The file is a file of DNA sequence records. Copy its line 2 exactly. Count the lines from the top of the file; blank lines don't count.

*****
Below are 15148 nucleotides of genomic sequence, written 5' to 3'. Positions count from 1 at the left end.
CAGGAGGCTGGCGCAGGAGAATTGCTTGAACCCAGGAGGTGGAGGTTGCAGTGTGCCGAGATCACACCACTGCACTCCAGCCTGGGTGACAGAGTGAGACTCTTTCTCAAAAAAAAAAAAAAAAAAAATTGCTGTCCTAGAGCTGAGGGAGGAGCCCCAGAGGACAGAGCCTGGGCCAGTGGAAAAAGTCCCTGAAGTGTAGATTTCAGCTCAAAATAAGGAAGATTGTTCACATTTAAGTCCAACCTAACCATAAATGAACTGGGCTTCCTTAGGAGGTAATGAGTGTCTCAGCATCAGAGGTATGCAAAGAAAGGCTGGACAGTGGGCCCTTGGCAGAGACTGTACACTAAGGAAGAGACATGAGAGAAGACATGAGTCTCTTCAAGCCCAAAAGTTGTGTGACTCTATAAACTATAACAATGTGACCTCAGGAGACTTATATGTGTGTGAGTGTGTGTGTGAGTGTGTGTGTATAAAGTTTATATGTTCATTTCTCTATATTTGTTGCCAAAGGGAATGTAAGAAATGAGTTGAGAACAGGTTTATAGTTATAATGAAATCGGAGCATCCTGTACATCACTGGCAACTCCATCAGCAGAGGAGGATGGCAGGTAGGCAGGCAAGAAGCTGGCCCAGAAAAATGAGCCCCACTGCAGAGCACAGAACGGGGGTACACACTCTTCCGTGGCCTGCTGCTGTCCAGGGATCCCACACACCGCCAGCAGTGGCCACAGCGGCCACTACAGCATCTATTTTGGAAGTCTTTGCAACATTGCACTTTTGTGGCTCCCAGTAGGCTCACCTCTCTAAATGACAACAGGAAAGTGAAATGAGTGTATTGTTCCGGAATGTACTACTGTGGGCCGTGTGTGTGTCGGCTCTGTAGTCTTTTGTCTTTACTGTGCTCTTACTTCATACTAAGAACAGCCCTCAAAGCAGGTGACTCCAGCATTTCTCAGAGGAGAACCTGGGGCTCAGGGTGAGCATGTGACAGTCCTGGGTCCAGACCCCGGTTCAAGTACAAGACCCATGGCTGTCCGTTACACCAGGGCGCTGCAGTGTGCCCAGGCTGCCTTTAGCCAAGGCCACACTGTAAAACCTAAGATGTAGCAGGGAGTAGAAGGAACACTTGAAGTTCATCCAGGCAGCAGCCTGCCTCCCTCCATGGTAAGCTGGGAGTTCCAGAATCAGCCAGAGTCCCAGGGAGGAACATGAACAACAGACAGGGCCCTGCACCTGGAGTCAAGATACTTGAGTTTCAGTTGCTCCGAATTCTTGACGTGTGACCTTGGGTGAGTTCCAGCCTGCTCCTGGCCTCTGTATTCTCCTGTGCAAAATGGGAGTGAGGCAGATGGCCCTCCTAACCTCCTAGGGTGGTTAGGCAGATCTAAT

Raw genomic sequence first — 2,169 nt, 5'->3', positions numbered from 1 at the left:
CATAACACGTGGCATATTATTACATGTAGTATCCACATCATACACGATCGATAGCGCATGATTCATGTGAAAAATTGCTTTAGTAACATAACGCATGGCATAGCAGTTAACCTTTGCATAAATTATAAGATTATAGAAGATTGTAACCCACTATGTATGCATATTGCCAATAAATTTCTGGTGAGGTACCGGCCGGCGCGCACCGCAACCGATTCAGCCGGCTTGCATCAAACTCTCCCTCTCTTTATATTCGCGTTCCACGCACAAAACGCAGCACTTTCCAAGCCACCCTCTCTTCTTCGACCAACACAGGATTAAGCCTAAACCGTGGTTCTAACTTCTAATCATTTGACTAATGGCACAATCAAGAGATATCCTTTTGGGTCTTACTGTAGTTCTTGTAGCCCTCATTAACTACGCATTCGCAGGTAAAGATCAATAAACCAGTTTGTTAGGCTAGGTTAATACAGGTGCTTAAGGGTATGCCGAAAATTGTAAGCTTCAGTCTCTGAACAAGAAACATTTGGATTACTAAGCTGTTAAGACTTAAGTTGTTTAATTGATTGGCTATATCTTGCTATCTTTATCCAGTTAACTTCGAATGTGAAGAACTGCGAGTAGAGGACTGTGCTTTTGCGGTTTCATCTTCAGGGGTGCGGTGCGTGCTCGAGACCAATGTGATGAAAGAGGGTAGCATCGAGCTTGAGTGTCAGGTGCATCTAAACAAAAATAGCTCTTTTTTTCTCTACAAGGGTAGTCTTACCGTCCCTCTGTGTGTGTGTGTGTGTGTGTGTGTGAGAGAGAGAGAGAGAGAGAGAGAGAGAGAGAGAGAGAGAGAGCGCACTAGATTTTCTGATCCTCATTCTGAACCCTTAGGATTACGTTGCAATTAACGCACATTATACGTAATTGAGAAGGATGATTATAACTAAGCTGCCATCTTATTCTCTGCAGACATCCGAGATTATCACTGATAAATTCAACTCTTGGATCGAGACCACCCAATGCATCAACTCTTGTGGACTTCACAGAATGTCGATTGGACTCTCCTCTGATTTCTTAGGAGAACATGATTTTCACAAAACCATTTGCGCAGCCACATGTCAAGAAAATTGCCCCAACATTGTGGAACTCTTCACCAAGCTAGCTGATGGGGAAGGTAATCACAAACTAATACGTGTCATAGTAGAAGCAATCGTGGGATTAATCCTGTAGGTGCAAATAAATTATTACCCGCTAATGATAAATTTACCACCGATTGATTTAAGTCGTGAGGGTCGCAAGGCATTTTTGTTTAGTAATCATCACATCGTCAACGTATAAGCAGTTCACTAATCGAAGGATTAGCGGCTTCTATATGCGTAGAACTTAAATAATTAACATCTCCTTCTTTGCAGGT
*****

CAGGAGGCTGGCGCAGGAGAATTGCTTGAACCCAGGAGGTGGAGGTTGCAGTGTGCCGAGATCACACCACTGCACTCCAGCCTGGGTGACAGAGTGAGACTCTTTCTCAAAAAAAAAAAAAAAAAAAATTGCTGTCCTAGAGCTGAGGGAGGAGCCCCAGAGGACAGAGCCTGGGCCAGTGGAAAAAGTCCCTGAAGTGTAGATTTCAGCTCAAAATAAGGAAGATTGTTCACATTTAAGTCCAACCTAACCATAAATGAACTGGGCTTCCTTAGGAGGTAATGAGTGTCTCAGCATCAGAGGTATGCAAAGAAAGGCTGGACAGTGGGCCCTTGGCAGAGACTGTACACTAAGGAAGAGACATGAGAGAAGACATGAGTCTCTTCAAGCCCAAAAGTTGTGTGACTCTATAAACTATAACAATGTGACCTCAGGAGACTTATATGTGTGTGAGTGTGTGTGTGAGTGTGTGTGTATAAAGTTTATATGTTCATTTCTCTATATTTGTTGCCAAAGGGAATGTAAGAAATGAGTTGAGAACAGGTTTATAGTTATAATGAAATCGGAGCATCCTGTACATCACTGGCAACTCCATCAGCAGAGGAGGATGGCAGGTAGGCAGGCAAGAAGCTGGCCCAGAAAAATGAGCCCCACTGCAGAGCACAGAACGGGGGTACACACTCTTCCGTGGCCTGCTGCTGTCCAGGGATCCCACACACCGCCAGCAGTGGCCACAGCGGCCACTACAGCATCTATTTTGGAAGTCTTTGCAACATTGCACTTTTGTGGCTCCCAGTAGGCTCACCTCTCTAAATGACAACAGGAAAGTGAAATGAGTGTATTGTTCCGGAATGTACTACTGTGGGCCGTGTGTGTGTCGGCTCTGTAGTCTTTTGTCTTTACTGTGCTCTTACTTCATACTAAGAACAGCCCTCAAAGCAGGTGACTCCAGCATTTCTCAGAGGAGAACCTGGGGCTCAGGGTGAGCATGTGACAGTCCTGGGTCCAGACCCCGGTTCAAGTACAAGACCCATGGCTGTCCGTTACACCAGGGCGCTGCAGTGTGCCCAGGCTGCCTTTAGCCAAGGCCACACTGTAAAACCTAAGATGTAGCAGGGAGTAGAAGGAACACTTGAAGTTCATCCAGGCAGCAGCCTGCCTCCCTCCATGGTAAGCTGGGAGTTCCAGAATCAGCCAGAGTCCCAGGGAGGAACATGAACAACAGACAGGGCCCTGCACCTGGAGTCAAGATACTTGAGTTTCAGTTGCTCCGAATTCTTGACGTGTGACCTTGGGTGAGTTCCAGCCTGCTCCTGGCCTCTGTATTCTCCTGTGCAAAATGGGAGTGAGGCAGATGGCCCTCCTAACCTCCTAGGGTGGTTAGGCAGATCTAAT